# Combination Algorithms for Steiner Tree Variants

## Abstract

We give better approximation ratios for two Steiner Tree variants by combining known algorithms: the optimum $$\mathbf{3}$$-decomposition and iterative randomized rounding. The first problem is Steiner Tree with minimum number of Steiner points and bounded edge length problem ($${\varvec{SMT-MSP}}$$). The input consists of a set of terminals $${\varvec{R}}$$ in the Euclidean space $${\mathbb {R}}^{\mathbf{2}}$$. A feasible solution is a Steiner tree $${\varvec{\tau }}$$ spanning $${\varvec{R}}$$ with Steiner points $${\varvec{S}}$$ such that every edge in $${\varvec{\tau }}$$ has length at most $$\mathbf{1}$$. The objective is to minimize $$\mathtt{S}$$. Previously, the best approximation ratio for $${\varvec{SMT-MSP}}$$ was $$\mathbf{1} +$$ln$$(\mathbf{4}) + {\varvec{\epsilon }} \approx \mathbf{2.386}$$. We present a polynomial time algorithm with ratio $$\mathbf{2.277}$$. The second problem is Steiner Tree in quasi-bipartite graphs. It is a Steiner Tree problem on graph $${\varvec{G}}=({\varvec{V}},{\varvec{E}},{\varvec{c}})$$ with terminal set $${\varvec{R}}$$ when the edge set $${\varvec{E}}$$ does not include any edge between two vertices in $${\varvec{V}} \setminus {\varvec{R}}$$. The best-known approximation ratio for this problem is $$\frac{\mathbf{73}}{\mathbf{60}}$$, We improve this ratio to $$\frac{\mathbf{298}}{\mathbf{245}}$$.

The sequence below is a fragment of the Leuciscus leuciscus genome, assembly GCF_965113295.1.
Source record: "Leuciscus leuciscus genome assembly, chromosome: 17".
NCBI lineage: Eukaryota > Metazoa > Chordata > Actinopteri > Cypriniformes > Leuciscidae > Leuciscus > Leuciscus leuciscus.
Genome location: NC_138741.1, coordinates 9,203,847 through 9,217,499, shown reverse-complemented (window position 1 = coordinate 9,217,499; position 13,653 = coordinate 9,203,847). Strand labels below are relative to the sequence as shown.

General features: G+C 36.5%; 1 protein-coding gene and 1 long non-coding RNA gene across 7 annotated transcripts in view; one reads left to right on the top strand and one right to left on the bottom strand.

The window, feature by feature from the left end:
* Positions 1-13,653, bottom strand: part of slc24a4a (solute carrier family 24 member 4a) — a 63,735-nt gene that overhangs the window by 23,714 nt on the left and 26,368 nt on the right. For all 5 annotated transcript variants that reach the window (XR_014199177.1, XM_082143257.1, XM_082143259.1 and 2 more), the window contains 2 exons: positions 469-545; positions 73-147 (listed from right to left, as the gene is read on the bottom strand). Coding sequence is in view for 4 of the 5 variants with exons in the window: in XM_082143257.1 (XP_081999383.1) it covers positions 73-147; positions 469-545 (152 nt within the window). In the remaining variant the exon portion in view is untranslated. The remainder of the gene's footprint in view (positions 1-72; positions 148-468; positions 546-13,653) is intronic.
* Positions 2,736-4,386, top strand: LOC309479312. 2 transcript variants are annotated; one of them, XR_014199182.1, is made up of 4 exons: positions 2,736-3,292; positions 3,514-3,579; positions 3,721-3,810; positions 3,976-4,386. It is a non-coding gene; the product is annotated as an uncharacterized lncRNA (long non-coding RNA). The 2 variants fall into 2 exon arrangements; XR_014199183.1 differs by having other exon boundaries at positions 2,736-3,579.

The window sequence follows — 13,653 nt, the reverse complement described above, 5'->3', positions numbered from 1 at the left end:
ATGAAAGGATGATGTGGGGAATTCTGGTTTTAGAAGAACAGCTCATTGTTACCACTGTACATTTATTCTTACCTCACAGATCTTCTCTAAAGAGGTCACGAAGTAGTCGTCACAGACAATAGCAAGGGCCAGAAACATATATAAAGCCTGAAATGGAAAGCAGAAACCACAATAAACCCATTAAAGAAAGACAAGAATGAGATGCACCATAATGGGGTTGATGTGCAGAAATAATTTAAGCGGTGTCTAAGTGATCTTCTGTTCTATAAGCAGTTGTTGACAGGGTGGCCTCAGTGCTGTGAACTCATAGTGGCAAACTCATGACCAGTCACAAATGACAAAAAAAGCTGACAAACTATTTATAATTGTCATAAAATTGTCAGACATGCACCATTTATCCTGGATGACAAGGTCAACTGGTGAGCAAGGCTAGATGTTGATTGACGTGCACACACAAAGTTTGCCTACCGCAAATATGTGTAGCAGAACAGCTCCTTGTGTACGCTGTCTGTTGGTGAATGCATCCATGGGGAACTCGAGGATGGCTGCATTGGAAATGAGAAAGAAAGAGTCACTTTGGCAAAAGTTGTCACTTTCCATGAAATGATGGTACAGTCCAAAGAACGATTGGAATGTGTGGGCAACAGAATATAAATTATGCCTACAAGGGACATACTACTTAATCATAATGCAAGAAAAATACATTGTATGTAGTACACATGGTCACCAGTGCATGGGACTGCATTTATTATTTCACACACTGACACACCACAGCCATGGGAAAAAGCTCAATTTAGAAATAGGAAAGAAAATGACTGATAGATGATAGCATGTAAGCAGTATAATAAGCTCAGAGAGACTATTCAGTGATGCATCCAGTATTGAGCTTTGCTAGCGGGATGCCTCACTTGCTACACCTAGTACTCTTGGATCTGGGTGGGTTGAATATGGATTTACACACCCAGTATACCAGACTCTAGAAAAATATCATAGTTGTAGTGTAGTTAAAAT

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## Acknowledgements

Gruia would like to thank Neil Olver for discussions on the IRR method.

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No funding was received for conducting this study.

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Correspondence to Gruia Călinescu.

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## Appendix A Proof of Lemma 11

### Appendix A Proof of Lemma 11